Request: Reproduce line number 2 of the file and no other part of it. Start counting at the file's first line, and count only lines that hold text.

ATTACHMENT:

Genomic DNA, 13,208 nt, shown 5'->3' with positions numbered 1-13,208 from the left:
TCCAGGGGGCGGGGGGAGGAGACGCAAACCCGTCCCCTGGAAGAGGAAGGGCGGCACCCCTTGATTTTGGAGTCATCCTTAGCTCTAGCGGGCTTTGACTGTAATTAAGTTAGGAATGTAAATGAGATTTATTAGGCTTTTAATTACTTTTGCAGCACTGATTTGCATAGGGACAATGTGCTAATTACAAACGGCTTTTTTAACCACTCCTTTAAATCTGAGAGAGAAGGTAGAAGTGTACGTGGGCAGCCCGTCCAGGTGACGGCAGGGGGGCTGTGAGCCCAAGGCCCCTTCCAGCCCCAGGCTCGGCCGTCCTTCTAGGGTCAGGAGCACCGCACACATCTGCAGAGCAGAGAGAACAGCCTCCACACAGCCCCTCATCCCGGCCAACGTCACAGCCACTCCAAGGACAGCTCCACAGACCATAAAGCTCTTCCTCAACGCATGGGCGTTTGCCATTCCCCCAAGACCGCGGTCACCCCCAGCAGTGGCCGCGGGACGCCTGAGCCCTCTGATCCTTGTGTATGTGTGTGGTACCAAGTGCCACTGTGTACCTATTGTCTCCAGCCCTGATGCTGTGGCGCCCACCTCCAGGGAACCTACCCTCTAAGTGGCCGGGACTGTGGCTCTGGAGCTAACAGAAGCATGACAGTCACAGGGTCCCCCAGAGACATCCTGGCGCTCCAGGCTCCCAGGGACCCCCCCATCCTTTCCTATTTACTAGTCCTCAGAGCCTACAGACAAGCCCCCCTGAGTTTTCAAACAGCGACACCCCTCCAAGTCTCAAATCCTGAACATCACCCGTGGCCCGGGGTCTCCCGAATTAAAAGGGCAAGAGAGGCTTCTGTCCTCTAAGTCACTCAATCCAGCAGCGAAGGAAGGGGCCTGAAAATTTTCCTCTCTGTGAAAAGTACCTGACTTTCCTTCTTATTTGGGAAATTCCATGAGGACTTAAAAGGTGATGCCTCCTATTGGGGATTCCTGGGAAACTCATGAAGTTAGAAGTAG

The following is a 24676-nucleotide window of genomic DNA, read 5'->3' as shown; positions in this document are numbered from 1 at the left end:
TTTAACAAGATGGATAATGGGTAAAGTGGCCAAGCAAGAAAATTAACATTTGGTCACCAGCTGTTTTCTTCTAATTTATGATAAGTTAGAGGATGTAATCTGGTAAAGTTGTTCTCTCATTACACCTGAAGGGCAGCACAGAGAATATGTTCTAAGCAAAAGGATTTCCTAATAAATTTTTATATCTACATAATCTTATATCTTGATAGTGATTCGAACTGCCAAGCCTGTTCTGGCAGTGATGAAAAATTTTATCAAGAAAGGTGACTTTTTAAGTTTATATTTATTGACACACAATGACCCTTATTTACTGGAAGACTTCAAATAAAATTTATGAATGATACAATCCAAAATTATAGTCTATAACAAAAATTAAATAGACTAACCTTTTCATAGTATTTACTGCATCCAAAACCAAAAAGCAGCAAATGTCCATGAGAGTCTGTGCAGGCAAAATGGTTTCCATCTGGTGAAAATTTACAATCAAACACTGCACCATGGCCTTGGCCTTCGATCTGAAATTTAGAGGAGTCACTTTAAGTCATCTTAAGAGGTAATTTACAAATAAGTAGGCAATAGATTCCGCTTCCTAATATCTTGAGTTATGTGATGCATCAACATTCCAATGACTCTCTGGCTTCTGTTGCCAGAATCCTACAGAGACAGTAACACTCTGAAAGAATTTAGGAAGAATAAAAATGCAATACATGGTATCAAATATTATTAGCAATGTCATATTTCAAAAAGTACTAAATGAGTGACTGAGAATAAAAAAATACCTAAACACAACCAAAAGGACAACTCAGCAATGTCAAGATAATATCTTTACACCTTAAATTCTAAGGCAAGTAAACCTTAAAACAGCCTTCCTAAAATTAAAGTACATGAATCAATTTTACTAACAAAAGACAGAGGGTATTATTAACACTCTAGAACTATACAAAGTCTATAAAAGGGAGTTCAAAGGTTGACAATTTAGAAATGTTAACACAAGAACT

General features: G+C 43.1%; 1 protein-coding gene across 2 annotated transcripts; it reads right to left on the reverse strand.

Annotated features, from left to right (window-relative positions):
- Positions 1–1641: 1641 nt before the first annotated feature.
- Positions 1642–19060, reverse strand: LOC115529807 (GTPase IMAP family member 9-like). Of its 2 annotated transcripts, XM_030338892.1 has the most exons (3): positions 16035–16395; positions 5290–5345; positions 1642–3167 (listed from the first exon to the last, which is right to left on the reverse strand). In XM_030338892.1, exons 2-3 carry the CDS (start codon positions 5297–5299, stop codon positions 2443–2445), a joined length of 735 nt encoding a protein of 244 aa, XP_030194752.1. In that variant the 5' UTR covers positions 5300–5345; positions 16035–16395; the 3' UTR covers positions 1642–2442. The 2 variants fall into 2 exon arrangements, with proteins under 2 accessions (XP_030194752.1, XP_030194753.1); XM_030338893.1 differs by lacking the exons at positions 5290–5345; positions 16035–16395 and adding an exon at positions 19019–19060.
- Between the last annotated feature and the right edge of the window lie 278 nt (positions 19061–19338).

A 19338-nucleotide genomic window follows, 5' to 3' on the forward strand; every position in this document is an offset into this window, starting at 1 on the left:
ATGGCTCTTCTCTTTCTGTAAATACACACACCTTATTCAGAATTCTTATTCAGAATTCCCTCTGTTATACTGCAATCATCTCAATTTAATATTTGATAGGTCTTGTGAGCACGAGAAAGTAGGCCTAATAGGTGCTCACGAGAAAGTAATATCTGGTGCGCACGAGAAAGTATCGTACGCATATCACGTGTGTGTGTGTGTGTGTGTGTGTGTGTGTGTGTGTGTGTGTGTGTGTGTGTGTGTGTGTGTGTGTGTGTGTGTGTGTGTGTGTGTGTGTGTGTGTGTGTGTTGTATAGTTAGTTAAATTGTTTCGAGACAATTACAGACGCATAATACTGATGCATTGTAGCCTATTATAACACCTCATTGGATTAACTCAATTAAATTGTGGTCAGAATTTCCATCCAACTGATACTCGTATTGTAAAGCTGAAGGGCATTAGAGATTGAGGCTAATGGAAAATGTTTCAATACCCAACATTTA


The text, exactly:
TCCAGGGGGCGGGGGGAGGAGACGCAAACCCGTCCCCTGGAAGAGGAAGGGCGGCACCCCTTGATTTTGGAGTCATCCTTAGCTCTAGCGGGCTTTGACTGTAATTAAGTTAGGAATGTAAATGAGATTTATTAGGCTTTTAATTACTTTTGCAGCACTGATTTGCATAGGGACAATGTGCTAATTACAAACGGCTTTTTTAACCACTCCTTTAAATCTGAGAGAGAAGGTAGAAGTGTACGTGGGCAGCCCGTCCAGGTGACGGCAGGGGGGCTGTGAGCCCAAGGCCCCTTCCAGCCCCAGGCTCGGCCGTCCTTCTAGGGTCAGGAGCACCGCACACATCTGCAGAGCAGAGAGAACAGCCTCCACACAGCCCCTCATCCCGGCCAACGTCACAGCCACTCCAAGGACAGCTCCACAGACCATAAAGCTCTTCCTCAACGCATGGGCGTTTGCCATTCCCCCAAGACCGCGGTCACCCCCAGCAGTGGCCGCGGGACGCCTGAGCCCTCTGATCCTTGTGTATGTGTGTGGTACCAAGTGCCACTGTGTACCTATTGTCTCCAGCCCTGATGCTGTGGCGCCCACCTCCAGGGAACCTACCCTCTAAGTGGCCGGGACTGTGGCTCTGGAGCTAACAGAAGCATGACAGTCACAGGGTCCCCCAGAGACATCCTGGCGCTCCAGGCTCCCAGGGACCCCCCCATCCTTTCCTATTTACTAGTCCTCAGAGCCTACAGACAAGCCCCCCTGAGTTTTCAAACAGCGACACCCCTCCAAGTCTCAAATCCTGAACATCACCCGTGGCCCGGGGTCTCCCGAATTAAAAGGGCAAGAGAGGCTTCTGTCCTCTAAGTCACTCAATCCAGCAGCGAAGGAAGGGGCCTGAAAATTTTCCTCTCTGTGAAAAGTACCTGACTTTCCTTCTTATTTGGGAAATTCCATGAGGACTTAAAAGGTGATGCCTCCTATTGGGGATTCCTGGGAAACTCATGAAGTTAGAAGTAG